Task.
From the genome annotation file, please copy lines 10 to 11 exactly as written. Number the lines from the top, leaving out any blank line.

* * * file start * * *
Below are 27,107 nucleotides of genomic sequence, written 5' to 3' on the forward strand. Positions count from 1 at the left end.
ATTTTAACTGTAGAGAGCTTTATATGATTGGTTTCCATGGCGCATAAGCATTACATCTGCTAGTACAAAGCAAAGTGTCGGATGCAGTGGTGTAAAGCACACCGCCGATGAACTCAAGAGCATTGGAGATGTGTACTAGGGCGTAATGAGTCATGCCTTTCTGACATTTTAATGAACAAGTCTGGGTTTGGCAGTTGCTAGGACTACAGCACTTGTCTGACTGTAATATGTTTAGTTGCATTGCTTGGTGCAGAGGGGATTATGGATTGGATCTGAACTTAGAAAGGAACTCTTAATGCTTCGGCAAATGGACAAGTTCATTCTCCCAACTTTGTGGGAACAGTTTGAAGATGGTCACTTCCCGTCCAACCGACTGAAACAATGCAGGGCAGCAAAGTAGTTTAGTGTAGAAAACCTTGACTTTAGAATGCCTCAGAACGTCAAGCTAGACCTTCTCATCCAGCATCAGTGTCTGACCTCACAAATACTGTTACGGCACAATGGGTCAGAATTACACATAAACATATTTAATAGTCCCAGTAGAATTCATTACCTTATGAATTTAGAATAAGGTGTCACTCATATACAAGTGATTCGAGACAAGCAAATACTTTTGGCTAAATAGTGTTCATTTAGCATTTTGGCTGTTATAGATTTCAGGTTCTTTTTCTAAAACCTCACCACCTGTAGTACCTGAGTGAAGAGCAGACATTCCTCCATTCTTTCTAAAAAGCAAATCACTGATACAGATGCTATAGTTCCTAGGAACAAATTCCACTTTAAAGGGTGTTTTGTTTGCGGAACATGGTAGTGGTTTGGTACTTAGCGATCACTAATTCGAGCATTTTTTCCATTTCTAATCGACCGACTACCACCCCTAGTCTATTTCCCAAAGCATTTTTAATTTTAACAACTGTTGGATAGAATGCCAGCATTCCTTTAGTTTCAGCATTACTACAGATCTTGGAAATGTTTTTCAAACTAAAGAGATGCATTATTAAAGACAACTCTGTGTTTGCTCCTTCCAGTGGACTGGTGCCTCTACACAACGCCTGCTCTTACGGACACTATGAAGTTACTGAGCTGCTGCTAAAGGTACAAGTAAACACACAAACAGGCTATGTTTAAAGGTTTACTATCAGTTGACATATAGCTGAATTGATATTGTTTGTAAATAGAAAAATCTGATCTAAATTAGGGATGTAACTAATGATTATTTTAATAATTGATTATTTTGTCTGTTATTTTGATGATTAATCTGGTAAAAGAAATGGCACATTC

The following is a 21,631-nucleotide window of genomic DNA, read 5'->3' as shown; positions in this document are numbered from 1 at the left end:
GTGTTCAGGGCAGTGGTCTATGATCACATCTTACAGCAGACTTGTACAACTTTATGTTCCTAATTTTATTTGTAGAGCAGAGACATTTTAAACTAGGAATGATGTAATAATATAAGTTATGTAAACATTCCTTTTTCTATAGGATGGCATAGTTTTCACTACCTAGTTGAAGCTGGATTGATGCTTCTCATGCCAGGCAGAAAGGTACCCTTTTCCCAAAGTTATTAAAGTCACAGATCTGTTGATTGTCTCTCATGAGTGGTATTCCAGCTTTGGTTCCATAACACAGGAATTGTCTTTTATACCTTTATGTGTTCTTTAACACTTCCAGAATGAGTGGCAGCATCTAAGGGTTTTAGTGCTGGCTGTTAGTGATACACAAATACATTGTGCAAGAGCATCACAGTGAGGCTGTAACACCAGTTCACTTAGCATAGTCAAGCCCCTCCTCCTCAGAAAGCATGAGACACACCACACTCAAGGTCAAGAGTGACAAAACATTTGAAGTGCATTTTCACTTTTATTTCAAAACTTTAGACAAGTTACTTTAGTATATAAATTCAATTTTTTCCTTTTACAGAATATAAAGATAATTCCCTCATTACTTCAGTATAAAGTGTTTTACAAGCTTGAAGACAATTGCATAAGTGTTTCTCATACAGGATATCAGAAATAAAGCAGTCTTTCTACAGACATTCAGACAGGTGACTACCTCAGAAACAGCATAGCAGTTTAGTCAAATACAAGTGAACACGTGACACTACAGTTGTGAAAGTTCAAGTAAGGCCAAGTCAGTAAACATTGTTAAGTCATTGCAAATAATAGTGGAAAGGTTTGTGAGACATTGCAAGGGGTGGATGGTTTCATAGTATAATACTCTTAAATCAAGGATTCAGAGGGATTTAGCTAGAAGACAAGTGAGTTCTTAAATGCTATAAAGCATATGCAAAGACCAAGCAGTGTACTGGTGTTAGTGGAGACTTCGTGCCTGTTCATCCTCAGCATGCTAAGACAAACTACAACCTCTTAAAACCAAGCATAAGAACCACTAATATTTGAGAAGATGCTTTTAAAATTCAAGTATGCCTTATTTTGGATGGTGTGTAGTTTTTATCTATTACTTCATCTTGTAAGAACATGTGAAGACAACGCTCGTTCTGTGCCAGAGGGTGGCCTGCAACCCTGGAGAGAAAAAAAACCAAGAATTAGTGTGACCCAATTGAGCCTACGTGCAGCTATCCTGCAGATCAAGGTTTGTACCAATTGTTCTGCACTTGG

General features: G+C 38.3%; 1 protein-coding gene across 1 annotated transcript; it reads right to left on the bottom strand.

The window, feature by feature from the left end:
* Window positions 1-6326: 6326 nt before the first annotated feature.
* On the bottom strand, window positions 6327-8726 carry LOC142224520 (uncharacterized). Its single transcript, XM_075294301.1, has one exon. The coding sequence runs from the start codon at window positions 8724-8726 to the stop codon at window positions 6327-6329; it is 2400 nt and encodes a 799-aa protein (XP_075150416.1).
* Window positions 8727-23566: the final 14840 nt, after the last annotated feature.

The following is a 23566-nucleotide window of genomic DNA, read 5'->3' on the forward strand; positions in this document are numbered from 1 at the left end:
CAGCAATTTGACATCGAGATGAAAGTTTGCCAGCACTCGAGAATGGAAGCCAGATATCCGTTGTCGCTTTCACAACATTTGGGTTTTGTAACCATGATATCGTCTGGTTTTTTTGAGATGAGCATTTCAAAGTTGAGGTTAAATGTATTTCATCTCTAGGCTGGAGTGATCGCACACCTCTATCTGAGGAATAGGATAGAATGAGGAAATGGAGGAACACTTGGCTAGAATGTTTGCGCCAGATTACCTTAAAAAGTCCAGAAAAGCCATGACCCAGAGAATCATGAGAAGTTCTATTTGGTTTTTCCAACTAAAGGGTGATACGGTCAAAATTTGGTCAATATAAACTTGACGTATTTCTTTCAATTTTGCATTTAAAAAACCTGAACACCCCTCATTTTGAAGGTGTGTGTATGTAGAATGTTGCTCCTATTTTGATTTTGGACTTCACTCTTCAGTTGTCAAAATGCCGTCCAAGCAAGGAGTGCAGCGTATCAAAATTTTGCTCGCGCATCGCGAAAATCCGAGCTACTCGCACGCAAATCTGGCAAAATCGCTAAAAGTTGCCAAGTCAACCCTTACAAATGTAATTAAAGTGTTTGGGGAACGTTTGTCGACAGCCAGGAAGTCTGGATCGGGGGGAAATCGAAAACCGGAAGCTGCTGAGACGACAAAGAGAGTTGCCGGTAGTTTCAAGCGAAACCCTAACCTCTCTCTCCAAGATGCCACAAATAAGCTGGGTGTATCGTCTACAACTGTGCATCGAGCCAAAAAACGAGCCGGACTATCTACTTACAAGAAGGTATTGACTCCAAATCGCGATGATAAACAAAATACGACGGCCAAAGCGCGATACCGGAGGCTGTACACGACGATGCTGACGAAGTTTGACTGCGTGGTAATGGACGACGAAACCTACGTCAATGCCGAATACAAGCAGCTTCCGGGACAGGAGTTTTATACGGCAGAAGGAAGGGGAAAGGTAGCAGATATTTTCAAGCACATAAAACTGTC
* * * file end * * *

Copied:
The following is a 23566-nucleotide window of genomic DNA, read 5'->3' on the forward strand; positions in this document are numbered from 1 at the left end:
CAGCAATTTGACATCGAGATGAAAGTTTGCCAGCACTCGAGAATGGAAGCCAGATATCCGTTGTCGCTTTCACAACATTTGGGTTTTGTAACCATGATATCGTCTGGTTTTTTTGAGATGAGCATTTCAAAGTTGAGGTTAAATGTATTTCATCTCTAGGCTGGAGTGATCGCACACCTCTATCTGAGGAATAGGATAGAATGAGGAAATGGAGGAACACTTGGCTAGAATGTTTGCGCCAGATTACCTTAAAAAGTCCAGAAAAGCCATGACCCAGAGAATCATGAGAAGTTCTATTTGGTTTTTCCAACTAAAGGGTGATACGGTCAAAATTTGGTCAATATAAACTTGACGTATTTCTTTCAATTTTGCATTTAAAAAACCTGAACACCCCTCATTTTGAAGGTGTGTGTATGTAGAATGTTGCTCCTATTTTGATTTTGGACTTCACTCTTCAGTTGTCAAAATGCCGTCCAAGCAAGGAGTGCAGCGTATCAAAATTTTGCTCGCGCATCGCGAAAATCCGAGCTACTCGCACGCAAATCTGGCAAAATCGCTAAAAGTTGCCAAGTCAACCCTTACAAATGTAATTAAAGTGTTTGGGGAACGTTTGTCGACAGCCAGGAAGTCTGGATCGGGGGGAAATCGAAAACCGGAAGCTGCTGAGACGACAAAGAGAGTTGCCGGTAGTTTCAAGCGAAACCCTAACCTCTCTCTCCAAGATGCCACAAATAAGCTGGGTGTATCGTCTACAACTGTGCATCGAGCCAAAAAACGAGCCGGACTATCTACTTACAAGAAGGTATTGACTCCAAATCGCGATGATAAACAAAATACGACGGCCAAAGCGCGATACCGGAGGCTGTACACGACGATGCTGACGAAGTTTGACTGCGTGGTAATGGACGACGAAACCTACGTCAATGCCGAATACAAGCAGCTTCCGGGACAGGAGTTTTATACGGCAGAAGGAAGGGGAAAGGTAGCAGATATTTTCAAGCACATAAAACTGTC